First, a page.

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Written By:

Martin Unsworth

Tobin Bell and Lin Shaye – a pair of horror veterans – shine in this intriguing tale of retribution.

Chris (Chester Rushing) is the new kid in town who falls in with a group of kids led by Tanya (Erin Sanders) and her on-off boyfriend Zack (Mike Manning). Chris tags along with the group while they commit a bit of harassment on the house of Edith and Edward (Shaye and Bell, respectively). Edith had been the owner of the day-care where Tanya’s younger sister disappeared. Everyone assumed Edith had something to do with it, but there was no evidence. Regardless, Tanya sees it her duty to torment the woman as often as she can. Unfortunately, after this altercation, Edith has had too much and takes her own life. Several weeks later, the grieving Edward invites the gang to the house and tells them that Edith has left each of them a large sum of money; all they have to do is call a number on his office phone and stay on the line for a minute. Thinking it’s a cinch, they agree but on the end of the line is Edith and she has scores to settle.

The Call is set in 1987, and in almost every way (save for the CGI effects), could have been made in that era too. It has the flavour of films of the time and is bolstered by the horror veterans’ appearances. Tobin Bell, in particular, is suitably chilling as the widower of the accused childminder. Fans will get a thrill from hearing him tell the kids that he ‘wants to play a game’, but once the group start their separate journeys to the office and making the call, he has little else to do. The eighties setting allows the conceit to work – no smartphones or Googling going on here – and there’s an interesting denouement when the final youth picks up the receiver on the phone.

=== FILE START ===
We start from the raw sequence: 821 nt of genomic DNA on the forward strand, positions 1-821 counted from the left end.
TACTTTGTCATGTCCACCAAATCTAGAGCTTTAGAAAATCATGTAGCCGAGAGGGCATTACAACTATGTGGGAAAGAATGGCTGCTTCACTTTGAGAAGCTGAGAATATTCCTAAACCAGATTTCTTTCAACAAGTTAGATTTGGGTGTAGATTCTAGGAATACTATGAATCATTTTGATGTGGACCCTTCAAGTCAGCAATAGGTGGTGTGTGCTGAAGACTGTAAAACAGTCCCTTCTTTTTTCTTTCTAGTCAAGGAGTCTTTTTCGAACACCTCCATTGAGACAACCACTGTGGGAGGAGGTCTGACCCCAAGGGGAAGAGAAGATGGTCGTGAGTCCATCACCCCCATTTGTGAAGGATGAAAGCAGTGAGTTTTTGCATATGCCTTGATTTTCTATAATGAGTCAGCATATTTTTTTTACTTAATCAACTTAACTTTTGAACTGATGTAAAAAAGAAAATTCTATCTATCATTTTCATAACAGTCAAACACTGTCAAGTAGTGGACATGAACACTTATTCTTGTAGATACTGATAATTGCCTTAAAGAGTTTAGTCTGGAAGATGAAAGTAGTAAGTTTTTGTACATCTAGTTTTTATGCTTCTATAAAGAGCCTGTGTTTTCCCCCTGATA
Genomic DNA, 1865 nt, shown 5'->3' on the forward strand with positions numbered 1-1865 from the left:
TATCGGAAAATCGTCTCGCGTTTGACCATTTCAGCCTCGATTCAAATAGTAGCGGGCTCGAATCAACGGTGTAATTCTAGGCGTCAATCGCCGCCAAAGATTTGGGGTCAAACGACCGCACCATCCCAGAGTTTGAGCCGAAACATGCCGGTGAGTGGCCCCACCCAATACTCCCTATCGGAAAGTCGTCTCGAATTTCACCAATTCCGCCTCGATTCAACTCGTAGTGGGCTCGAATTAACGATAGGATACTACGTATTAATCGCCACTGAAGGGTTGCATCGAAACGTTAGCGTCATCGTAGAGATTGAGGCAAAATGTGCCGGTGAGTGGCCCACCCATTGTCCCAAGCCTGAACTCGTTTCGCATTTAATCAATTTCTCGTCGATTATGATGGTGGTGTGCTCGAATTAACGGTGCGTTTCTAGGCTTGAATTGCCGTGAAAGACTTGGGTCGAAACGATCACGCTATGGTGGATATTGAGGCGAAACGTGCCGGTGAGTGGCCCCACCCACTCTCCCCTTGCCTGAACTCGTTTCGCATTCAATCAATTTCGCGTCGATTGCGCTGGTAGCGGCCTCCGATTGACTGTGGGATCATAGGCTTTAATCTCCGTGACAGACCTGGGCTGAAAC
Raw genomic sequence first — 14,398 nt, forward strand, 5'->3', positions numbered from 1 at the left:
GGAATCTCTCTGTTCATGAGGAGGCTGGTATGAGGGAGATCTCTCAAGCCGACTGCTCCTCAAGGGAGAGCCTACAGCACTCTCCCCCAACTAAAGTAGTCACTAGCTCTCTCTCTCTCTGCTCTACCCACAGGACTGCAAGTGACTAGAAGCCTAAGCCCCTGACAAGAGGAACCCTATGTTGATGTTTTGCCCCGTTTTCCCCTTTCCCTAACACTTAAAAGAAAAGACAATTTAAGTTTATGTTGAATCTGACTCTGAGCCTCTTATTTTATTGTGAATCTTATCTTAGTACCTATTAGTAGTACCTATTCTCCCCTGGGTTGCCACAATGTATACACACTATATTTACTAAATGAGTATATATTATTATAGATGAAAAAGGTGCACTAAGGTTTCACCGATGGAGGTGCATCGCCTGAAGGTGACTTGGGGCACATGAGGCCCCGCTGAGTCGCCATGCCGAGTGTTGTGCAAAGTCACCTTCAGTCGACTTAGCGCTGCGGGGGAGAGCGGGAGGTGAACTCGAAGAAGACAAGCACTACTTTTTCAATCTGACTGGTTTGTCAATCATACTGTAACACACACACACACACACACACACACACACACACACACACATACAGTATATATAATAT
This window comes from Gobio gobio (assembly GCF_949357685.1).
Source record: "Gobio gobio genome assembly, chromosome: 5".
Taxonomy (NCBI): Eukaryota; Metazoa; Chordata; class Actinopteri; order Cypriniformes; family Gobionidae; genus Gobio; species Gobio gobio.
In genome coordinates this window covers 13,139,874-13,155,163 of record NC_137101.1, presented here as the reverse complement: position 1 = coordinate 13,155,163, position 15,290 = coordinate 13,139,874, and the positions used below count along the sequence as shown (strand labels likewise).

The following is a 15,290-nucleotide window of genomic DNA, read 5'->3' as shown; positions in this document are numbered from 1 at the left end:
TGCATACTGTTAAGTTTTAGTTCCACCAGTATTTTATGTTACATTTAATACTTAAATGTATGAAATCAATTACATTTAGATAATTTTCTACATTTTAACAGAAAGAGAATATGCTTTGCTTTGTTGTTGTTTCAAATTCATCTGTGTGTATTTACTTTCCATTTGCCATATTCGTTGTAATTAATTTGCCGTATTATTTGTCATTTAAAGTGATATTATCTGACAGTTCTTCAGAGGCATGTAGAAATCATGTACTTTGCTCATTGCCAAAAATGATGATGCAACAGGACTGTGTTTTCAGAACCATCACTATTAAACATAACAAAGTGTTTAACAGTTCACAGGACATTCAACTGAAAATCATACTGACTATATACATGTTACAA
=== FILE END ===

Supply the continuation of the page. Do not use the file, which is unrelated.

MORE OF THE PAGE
Director Timothy Woodward Jr delivers perfectly timed jump scares along the way, and it’s an undemanding, fun watch that doesn’t outstay its welcome.

Release Date: January 11th

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